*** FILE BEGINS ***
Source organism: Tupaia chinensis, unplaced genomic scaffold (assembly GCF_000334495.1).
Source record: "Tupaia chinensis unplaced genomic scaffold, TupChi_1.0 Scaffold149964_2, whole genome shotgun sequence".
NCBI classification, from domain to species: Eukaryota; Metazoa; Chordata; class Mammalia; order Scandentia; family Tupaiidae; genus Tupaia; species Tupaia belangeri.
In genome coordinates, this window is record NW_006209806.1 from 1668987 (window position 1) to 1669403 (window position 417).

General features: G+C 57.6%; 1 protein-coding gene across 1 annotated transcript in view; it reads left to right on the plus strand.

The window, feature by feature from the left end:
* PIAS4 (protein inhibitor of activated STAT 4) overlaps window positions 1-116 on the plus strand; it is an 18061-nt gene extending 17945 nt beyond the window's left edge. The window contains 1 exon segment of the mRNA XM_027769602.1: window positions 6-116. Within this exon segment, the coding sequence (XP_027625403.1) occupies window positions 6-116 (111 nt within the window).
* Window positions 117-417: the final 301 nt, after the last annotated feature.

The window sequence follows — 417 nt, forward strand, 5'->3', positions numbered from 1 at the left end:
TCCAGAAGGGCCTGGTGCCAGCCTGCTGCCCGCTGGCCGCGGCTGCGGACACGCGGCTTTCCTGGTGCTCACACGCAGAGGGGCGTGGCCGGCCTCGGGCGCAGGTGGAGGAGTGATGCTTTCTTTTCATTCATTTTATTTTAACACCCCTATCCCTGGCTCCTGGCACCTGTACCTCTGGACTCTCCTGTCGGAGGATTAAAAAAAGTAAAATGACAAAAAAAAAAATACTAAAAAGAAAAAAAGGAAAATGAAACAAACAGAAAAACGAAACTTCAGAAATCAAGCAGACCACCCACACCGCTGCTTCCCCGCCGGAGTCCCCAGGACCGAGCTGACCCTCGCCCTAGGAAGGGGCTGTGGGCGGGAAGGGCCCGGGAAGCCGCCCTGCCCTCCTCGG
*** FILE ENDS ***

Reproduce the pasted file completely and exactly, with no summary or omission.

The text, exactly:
Source organism: Tupaia chinensis, unplaced genomic scaffold (assembly GCF_000334495.1).
Source record: "Tupaia chinensis unplaced genomic scaffold, TupChi_1.0 Scaffold149964_2, whole genome shotgun sequence".
NCBI classification, from domain to species: Eukaryota; Metazoa; Chordata; class Mammalia; order Scandentia; family Tupaiidae; genus Tupaia; species Tupaia belangeri.
In genome coordinates, this window is record NW_006209806.1 from 1668987 (window position 1) to 1669403 (window position 417).

General features: G+C 57.6%; 1 protein-coding gene across 1 annotated transcript in view; it reads left to right on the plus strand.

The window, feature by feature from the left end:
* PIAS4 (protein inhibitor of activated STAT 4) overlaps window positions 1-116 on the plus strand; it is an 18061-nt gene extending 17945 nt beyond the window's left edge. The window contains 1 exon segment of the mRNA XM_027769602.1: window positions 6-116. Within this exon segment, the coding sequence (XP_027625403.1) occupies window positions 6-116 (111 nt within the window).
* Window positions 117-417: the final 301 nt, after the last annotated feature.

The window sequence follows — 417 nt, forward strand, 5'->3', positions numbered from 1 at the left end:
TCCAGAAGGGCCTGGTGCCAGCCTGCTGCCCGCTGGCCGCGGCTGCGGACACGCGGCTTTCCTGGTGCTCACACGCAGAGGGGCGTGGCCGGCCTCGGGCGCAGGTGGAGGAGTGATGCTTTCTTTTCATTCATTTTATTTTAACACCCCTATCCCTGGCTCCTGGCACCTGTACCTCTGGACTCTCCTGTCGGAGGATTAAAAAAAGTAAAATGACAAAAAAAAAAATACTAAAAAGAAAAAAAGGAAAATGAAACAAACAGAAAAACGAAACTTCAGAAATCAAGCAGACCACCCACACCGCTGCTTCCCCGCCGGAGTCCCCAGGACCGAGCTGACCCTCGCCCTAGGAAGGGGCTGTGGGCGGGAAGGGCCCGGGAAGCCGCCCTGCCCTCCTCGG